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The Yoga Sutras is another text translated and interpreted by a wide- variety of yoga teachers, They were compiled somewhere between the third century B.C. and the fifth Century A.D. by a man named Patanjali. Raja yoga is the study and practical application of these sutras (sutra means thread). These are bare threads of thought, available in translation with commentary by many different teachers. The name raja yoga was bestowed by Swami Vivekananda, who wrote prolifically about the six paths of yoga,. raja yoga, karma yoga, hatha yoga, bhakti yoga, jnana yoga, japa yoga.

The Yoga Sutras of Pataniali consists of four chapters which serve as a guide for an exploration of the nature of the mind. Patanjali begins by describing the goal of yoga: direct experience of true essence. He then defines practice and non-attachment as two elements essential for achieving the experience of unity. He says practice is persistence in making consistent efforts toward steadiness of the mind, maintained over time with trust in the goal; and non-attachment is an acceptance of how things are in each moment. It is neither resignation nor disinterest. Rather, it is an active effort toward non-judgment and flexibility of the mind. Patanjali discusses the nature of samadhi--the culmination of meditation. Samadhi is a complete absorption into the superconscious state of oneness with all that is.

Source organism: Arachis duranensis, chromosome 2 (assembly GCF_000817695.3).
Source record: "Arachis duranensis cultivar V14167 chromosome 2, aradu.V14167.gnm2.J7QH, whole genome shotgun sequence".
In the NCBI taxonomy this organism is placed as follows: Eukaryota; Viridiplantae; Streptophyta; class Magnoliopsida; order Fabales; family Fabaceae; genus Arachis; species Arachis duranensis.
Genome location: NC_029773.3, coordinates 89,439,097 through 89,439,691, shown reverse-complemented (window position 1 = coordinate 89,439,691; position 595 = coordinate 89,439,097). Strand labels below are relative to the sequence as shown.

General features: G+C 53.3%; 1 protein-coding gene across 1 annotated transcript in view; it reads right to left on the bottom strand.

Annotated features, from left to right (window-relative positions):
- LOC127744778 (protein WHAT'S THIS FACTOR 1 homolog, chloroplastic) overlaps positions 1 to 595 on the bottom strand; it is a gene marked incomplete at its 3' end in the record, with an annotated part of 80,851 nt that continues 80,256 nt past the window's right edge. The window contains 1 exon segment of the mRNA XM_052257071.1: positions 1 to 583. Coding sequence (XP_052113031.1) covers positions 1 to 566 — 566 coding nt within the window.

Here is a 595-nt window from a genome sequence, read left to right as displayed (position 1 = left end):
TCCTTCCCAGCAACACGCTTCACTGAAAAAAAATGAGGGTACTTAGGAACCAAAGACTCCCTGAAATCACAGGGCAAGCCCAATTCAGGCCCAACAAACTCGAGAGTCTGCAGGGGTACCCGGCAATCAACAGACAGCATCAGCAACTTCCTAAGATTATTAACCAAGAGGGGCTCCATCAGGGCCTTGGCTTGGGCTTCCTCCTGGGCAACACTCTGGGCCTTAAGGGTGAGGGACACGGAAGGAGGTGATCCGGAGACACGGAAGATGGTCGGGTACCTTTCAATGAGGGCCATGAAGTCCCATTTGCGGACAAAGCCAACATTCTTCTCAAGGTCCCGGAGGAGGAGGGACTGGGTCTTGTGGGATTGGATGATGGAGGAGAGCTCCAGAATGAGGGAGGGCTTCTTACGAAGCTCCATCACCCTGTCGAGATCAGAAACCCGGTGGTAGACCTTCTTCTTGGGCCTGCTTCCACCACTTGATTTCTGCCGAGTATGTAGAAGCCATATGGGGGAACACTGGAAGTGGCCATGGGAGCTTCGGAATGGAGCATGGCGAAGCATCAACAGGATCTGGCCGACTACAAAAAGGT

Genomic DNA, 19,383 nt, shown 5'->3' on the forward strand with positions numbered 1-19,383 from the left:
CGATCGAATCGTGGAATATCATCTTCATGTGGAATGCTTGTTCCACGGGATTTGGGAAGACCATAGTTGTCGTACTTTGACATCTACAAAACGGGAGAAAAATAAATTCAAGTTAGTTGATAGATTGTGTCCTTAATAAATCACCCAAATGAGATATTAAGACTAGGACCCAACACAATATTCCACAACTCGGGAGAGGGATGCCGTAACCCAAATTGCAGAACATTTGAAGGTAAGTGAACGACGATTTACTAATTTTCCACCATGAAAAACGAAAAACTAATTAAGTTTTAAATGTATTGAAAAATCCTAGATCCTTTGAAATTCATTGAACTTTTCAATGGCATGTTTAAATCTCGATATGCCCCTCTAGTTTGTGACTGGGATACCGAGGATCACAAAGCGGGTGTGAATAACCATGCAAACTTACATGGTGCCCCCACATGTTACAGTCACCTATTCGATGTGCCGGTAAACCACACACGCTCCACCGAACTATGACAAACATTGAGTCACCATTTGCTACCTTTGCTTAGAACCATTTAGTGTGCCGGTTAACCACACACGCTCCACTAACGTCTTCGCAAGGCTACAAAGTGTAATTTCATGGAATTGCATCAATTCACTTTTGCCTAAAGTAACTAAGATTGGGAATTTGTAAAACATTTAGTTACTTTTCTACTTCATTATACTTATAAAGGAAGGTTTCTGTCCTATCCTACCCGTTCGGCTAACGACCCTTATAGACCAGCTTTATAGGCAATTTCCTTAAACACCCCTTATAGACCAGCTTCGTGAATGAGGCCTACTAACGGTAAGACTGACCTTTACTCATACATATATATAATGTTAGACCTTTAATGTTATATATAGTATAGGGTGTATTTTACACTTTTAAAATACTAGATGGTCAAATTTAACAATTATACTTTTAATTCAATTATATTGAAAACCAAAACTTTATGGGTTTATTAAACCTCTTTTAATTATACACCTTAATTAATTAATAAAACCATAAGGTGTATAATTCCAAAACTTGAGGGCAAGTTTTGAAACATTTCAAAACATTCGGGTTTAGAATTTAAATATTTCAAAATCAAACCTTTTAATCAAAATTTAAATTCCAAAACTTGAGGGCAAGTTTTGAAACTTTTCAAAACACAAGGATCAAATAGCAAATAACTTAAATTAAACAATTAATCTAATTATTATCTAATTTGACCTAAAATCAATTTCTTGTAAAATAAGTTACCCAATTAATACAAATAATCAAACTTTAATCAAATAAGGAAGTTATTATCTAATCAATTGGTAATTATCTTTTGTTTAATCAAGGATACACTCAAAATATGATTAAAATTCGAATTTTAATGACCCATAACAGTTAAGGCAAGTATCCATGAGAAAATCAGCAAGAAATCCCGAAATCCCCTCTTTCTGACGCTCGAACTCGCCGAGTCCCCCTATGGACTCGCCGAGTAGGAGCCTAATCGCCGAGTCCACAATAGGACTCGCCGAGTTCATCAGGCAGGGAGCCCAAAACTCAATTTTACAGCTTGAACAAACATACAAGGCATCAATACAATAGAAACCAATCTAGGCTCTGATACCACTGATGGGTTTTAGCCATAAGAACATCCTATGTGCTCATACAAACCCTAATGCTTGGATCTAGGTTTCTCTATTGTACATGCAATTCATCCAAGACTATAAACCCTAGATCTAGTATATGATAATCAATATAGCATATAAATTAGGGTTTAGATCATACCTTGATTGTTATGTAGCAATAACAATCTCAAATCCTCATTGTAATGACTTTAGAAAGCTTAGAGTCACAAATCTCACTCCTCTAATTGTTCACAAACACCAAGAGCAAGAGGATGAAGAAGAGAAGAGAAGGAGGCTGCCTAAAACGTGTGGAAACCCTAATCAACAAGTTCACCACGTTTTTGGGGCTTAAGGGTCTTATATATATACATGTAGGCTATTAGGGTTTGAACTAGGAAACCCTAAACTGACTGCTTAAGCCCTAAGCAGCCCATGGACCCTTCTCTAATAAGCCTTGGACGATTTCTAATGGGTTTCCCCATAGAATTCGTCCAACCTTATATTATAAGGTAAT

In the Yoga Sutras, Patanjali describes the attitudes and actions which constitute yoga in practice. He presents kriya yoga: Accepting pain as a purification (tapasya), studying spiritual texts (swadyaya), and surrendering completely to Divine Will (Iswara Prandhana). In this chapter, Patanjali also lists the eight sequential building blocks of yoga (ashtanga). Ashtanga means "eight limbs". These eight limbs are the cornerstones of Raja Yoga. They begin with ethical precepts (yamas, niyamas), move from physical practices (hatha, pranayama) to more inner-directed practices (pratyahara, dharana), then to meditation(dhyana) and finally to complete absorption (samadhi).